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Learning Mobility for Real Legged Robots

Total Cost €


EC-Contrib. €






Project "LeMo" data sheet

The following table provides information about the project.


Organization address
address: Raemistrasse 101
postcode: 8092

contact info
title: n.a.
name: n.a.
surname: n.a.
function: n.a.
email: n.a.
telephone: n.a.
fax: n.a.

 Coordinator Country Switzerland [CH]
 Total cost 1˙496˙370 €
 EC max contribution 1˙496˙370 € (100%)
 Programme 1. H2020-EU.1.1. (EXCELLENT SCIENCE - European Research Council (ERC))
 Code Call ERC-2019-STG
 Funding Scheme ERC-STG
 Starting year 2020
 Duration (year-month-day) from 2020-01-01   to  2024-12-31


Take a look of project's partnership.

# participants  country  role  EC contrib. [€] 


 Project objective

Research and applications in legged robotics has made significant progress over the last decade, driven by more advanced actuation systems, better on-board computation, and significantly improved sensors for perceiving the environment. State-of-the-art model-based planning and control algorithms can plan for contact points and body motions to move legged systems over complex environments. However, these methods have shown clear performance limits when it comes to behaviours and situations that are more complex, and it is unclear if and how these limits can be overcome with classical control methods. On the other hand, recent advances in reinforcement learning has put forward unprecedented capabilities to learn control policies for complex behaviours. With our preliminary findings, we were the first group to present methods that allow directly transferring learned behaviours from simulation to reality to create advanced motion skills for complex legged robots. This breakthrough has the potential to revolutionize the field of legged locomotion control. In this ERC project, we want to research this highly promising area and investigate the use of machine learning tools to make legged robots autonomously move in realistic outdoor scenarios. In three parallel research streams, we will learn how to accurately model the system dynamics from experience, how to abstractify, generate and coordinate different complex behaviours that involve multi-contact situations, and how to combine these with perception to enable autonomous navigation in complex environments. The proposed methods have the potential to overcome the limitations of commonly used optimization-based methods such as limited model accuracy, local minima, conservative performance, computational load and execution time, and it will help us to better understand the fundamentals of locomotion in robots and biology.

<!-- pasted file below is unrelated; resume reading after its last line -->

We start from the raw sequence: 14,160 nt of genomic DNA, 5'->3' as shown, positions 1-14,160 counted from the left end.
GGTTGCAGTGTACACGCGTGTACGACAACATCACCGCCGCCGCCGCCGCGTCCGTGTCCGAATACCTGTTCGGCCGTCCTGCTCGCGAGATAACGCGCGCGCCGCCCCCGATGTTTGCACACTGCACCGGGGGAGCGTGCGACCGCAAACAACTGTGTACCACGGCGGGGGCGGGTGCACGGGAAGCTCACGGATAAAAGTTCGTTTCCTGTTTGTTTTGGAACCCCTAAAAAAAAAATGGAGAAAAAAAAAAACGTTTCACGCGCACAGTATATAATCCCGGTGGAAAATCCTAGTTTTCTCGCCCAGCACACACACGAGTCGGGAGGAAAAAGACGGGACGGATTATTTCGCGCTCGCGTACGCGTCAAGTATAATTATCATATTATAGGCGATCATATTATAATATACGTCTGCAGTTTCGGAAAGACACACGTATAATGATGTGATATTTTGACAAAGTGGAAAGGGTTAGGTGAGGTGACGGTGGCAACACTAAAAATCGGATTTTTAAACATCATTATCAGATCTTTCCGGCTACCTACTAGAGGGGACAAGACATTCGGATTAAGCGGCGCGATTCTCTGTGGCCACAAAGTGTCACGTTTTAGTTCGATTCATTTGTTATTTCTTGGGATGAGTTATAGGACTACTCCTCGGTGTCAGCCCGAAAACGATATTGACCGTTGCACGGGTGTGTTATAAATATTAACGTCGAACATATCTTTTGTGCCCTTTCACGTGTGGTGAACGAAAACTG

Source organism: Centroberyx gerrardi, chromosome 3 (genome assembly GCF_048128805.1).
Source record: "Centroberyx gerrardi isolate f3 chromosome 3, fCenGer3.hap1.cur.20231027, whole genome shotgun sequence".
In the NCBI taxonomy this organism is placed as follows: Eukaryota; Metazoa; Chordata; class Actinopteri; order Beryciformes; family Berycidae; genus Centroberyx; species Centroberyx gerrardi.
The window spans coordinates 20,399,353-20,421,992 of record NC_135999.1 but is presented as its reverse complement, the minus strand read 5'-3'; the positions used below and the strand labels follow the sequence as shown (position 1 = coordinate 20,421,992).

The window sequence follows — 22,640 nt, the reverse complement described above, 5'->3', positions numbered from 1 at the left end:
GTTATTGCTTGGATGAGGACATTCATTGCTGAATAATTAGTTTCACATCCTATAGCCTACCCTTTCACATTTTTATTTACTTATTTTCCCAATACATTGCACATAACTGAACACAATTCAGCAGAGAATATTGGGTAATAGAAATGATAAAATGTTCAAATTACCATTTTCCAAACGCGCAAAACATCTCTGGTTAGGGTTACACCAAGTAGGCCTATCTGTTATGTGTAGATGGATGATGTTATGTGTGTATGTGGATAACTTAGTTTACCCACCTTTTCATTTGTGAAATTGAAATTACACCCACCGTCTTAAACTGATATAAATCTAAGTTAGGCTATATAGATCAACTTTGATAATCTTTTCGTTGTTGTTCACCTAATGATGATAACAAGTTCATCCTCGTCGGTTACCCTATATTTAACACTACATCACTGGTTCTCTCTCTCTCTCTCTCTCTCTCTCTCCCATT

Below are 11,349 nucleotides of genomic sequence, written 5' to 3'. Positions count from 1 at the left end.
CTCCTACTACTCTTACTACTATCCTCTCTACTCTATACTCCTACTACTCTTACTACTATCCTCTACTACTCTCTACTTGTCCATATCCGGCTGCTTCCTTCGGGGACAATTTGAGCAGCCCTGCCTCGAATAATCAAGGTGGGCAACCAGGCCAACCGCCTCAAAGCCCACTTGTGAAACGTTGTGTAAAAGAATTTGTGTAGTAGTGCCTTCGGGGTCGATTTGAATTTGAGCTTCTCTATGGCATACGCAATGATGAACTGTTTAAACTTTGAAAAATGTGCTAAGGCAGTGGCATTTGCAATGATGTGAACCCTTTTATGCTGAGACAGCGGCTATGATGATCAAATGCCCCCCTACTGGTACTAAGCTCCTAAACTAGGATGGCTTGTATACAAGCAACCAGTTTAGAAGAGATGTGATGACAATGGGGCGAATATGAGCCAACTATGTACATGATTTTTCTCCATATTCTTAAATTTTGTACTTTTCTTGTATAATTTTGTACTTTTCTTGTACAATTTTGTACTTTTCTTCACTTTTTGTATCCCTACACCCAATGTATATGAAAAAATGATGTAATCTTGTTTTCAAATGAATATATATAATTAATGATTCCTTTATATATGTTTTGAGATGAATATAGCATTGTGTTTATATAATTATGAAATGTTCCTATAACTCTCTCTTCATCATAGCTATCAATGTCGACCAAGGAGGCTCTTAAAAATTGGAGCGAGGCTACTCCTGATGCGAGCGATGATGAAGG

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The information about "LEMO" are provided by the European Opendata Portal: CORDIS opendata.

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